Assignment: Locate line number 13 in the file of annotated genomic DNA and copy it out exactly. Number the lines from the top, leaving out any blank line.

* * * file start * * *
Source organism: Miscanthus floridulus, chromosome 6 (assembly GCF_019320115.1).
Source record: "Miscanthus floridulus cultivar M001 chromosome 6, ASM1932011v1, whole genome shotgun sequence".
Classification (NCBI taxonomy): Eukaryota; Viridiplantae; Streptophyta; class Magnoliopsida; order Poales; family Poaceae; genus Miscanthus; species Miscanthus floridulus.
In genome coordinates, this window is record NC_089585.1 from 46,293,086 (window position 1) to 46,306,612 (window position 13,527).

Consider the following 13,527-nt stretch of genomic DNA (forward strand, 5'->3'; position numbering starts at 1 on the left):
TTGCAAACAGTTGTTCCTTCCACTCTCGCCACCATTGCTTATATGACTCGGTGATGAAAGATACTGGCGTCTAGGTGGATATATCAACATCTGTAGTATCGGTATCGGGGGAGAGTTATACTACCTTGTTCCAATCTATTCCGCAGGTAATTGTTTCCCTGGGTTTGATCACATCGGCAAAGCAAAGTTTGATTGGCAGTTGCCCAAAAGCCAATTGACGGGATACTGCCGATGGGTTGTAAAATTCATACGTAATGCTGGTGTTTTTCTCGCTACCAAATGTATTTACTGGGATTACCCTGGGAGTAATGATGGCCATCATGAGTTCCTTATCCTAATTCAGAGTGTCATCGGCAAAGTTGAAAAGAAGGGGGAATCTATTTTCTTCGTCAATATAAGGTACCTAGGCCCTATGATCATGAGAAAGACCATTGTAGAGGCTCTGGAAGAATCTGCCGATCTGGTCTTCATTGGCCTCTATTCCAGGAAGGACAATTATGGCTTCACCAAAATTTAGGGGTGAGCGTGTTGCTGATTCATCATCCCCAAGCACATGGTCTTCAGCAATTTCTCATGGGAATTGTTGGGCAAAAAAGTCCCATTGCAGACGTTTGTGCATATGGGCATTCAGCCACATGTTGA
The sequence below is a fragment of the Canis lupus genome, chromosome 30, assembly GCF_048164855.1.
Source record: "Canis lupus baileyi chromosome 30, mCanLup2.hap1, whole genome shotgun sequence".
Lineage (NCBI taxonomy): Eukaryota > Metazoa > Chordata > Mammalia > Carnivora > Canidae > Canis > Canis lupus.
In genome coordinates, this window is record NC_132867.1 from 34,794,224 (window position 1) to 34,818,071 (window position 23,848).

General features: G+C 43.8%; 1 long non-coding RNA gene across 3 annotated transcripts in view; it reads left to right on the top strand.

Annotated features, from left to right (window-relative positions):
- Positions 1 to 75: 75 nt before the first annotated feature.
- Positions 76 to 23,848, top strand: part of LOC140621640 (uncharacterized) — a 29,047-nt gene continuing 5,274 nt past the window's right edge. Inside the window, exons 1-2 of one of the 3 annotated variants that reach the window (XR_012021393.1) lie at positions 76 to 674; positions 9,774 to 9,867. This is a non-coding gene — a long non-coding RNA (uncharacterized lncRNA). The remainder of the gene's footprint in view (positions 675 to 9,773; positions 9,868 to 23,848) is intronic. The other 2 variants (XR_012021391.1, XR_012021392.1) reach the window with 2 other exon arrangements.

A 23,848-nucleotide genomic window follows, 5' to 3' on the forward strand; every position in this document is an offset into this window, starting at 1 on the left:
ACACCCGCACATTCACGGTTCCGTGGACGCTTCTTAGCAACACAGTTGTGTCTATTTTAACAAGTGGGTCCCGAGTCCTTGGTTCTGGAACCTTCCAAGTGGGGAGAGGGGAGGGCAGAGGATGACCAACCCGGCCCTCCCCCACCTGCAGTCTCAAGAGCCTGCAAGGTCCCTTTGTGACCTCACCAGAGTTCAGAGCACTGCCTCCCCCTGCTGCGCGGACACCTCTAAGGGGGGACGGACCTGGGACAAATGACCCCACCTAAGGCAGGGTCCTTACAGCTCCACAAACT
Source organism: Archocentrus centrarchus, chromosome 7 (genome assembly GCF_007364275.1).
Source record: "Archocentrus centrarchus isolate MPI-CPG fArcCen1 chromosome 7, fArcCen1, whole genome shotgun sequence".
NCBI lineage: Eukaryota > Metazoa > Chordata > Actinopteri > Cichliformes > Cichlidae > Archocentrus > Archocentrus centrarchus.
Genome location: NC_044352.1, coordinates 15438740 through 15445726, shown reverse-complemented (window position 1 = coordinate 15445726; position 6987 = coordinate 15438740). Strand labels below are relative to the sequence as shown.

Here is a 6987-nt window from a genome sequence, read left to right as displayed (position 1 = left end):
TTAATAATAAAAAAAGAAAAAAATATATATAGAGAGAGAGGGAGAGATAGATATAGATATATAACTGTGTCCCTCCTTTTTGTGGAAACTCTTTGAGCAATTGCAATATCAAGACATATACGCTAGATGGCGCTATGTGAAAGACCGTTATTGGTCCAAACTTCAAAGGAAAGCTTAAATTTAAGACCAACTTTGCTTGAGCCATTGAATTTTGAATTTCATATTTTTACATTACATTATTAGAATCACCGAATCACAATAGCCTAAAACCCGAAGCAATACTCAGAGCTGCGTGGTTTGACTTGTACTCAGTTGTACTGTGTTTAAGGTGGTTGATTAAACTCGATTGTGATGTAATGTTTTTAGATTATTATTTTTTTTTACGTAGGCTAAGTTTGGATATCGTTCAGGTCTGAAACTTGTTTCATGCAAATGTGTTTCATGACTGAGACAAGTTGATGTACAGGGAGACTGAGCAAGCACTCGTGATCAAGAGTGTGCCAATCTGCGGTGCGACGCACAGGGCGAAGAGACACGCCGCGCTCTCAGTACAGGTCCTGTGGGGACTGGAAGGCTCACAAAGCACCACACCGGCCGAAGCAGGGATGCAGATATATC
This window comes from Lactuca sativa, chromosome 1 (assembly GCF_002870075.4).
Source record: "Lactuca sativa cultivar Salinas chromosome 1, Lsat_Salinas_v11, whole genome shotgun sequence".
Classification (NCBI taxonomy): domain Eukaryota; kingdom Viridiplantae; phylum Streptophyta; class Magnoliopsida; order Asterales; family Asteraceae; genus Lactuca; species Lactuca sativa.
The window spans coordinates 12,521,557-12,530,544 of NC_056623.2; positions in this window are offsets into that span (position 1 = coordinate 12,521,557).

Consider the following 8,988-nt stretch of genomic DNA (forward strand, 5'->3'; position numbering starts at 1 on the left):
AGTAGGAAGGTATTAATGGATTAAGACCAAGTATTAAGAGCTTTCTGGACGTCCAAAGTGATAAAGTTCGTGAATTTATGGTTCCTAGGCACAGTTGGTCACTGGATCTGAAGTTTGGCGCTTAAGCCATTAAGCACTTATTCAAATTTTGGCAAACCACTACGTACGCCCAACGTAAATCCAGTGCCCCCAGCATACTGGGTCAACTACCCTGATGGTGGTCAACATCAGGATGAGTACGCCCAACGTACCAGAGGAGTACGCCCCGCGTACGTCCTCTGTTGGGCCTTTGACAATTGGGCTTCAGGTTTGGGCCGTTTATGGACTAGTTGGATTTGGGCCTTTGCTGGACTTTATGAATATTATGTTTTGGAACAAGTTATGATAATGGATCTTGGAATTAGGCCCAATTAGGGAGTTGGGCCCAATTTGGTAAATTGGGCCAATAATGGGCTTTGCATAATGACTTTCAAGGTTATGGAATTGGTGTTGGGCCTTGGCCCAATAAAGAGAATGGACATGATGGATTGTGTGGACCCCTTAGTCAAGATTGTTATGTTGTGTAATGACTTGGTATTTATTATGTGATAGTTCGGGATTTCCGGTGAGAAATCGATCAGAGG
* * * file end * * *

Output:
- Positions 1 to 75: 75 nt before the first annotated feature.